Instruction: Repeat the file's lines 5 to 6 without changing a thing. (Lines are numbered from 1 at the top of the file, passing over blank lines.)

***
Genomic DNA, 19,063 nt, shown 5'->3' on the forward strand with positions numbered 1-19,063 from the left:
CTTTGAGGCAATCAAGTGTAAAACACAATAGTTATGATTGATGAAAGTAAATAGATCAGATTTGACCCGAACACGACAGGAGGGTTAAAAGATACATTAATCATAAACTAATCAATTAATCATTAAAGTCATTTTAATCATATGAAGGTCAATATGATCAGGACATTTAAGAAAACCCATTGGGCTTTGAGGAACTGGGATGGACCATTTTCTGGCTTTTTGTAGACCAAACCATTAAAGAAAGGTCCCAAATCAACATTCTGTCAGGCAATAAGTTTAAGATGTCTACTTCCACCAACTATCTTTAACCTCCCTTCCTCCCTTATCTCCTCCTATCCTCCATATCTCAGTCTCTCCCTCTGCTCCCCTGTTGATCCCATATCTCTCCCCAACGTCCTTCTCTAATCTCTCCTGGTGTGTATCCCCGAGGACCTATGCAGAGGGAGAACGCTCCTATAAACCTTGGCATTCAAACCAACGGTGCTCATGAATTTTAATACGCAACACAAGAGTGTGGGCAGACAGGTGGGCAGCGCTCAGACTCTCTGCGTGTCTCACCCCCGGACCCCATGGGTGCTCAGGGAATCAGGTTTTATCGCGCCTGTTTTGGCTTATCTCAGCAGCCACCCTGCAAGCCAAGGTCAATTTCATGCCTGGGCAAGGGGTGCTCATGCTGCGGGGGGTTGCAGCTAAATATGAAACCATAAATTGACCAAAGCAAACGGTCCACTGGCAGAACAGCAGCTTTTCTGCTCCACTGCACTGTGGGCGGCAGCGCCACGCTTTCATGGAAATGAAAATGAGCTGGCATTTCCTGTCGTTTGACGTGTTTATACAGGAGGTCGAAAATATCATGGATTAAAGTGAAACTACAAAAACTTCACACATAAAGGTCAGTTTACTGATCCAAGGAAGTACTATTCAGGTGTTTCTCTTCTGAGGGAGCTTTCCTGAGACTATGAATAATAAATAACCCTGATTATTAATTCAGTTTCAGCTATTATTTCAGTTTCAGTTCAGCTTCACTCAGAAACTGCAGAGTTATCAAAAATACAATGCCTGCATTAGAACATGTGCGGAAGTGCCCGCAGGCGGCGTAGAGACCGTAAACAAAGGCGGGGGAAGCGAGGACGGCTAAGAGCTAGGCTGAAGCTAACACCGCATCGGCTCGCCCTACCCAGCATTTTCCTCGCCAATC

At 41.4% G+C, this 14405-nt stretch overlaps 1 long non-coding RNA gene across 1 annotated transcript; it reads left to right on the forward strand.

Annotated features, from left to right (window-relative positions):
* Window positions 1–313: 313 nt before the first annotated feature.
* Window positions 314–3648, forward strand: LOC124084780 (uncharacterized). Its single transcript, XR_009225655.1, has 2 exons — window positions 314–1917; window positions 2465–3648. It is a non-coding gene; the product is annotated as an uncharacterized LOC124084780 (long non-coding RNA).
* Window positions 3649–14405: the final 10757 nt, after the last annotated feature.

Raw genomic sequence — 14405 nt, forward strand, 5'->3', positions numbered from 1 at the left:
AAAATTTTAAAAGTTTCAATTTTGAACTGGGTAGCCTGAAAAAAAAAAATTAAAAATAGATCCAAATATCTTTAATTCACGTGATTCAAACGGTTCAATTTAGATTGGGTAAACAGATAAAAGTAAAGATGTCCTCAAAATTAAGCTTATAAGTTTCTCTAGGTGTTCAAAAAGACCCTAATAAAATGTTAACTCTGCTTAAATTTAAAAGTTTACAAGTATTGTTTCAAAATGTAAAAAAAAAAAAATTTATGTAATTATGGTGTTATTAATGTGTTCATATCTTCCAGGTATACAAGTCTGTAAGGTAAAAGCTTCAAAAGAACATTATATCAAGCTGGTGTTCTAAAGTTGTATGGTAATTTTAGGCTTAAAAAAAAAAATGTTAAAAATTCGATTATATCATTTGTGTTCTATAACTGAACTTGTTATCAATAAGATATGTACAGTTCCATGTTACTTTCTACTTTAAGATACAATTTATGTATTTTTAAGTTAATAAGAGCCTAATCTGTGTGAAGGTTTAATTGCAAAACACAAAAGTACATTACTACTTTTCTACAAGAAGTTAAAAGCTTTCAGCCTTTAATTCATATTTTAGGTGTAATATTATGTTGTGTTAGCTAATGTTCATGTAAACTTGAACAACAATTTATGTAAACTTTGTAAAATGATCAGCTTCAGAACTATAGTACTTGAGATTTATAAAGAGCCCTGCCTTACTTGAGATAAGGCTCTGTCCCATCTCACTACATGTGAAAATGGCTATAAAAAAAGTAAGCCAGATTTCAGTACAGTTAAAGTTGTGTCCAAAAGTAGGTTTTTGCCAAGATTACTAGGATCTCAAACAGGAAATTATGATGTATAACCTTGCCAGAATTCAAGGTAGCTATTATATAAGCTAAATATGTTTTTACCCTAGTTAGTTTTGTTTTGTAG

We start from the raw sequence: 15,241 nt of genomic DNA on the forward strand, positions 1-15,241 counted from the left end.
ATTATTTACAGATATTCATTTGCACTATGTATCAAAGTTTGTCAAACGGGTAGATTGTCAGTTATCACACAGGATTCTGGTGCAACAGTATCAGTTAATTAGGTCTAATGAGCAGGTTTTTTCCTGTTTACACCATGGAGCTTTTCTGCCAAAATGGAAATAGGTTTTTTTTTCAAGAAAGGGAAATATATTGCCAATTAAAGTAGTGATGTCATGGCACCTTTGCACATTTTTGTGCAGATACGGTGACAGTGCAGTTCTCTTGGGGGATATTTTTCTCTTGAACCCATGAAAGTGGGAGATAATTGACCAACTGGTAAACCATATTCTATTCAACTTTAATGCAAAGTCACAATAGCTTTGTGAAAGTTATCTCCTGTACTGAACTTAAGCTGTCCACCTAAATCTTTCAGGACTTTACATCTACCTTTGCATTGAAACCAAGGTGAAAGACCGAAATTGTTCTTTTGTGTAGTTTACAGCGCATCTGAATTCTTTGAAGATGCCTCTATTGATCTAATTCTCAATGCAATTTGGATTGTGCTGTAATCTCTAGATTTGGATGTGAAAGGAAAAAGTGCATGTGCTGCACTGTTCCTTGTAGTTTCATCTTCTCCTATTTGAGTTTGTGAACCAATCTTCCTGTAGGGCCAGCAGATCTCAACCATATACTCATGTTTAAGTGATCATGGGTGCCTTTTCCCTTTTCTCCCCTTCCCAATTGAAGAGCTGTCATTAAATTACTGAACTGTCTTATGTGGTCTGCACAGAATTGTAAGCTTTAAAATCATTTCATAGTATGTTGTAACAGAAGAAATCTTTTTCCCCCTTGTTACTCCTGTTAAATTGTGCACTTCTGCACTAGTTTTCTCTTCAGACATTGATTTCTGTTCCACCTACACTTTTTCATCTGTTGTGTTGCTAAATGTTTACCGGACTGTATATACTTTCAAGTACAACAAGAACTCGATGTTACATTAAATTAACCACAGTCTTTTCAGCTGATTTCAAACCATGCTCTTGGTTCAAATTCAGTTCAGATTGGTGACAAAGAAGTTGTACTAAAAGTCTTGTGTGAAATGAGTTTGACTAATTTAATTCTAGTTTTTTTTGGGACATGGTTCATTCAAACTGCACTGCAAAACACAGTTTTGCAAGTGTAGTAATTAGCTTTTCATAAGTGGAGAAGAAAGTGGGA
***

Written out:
* Window positions 1–313: 313 nt before the first annotated feature.
* Window positions 314–3648, forward strand: LOC124084780 (uncharacterized). Its single transcript, XR_009225655.1, has 2 exons — window positions 314–1917; window positions 2465–3648. It is a non-coding gene; the product is annotated as an uncharacterized LOC124084780 (long non-coding RNA).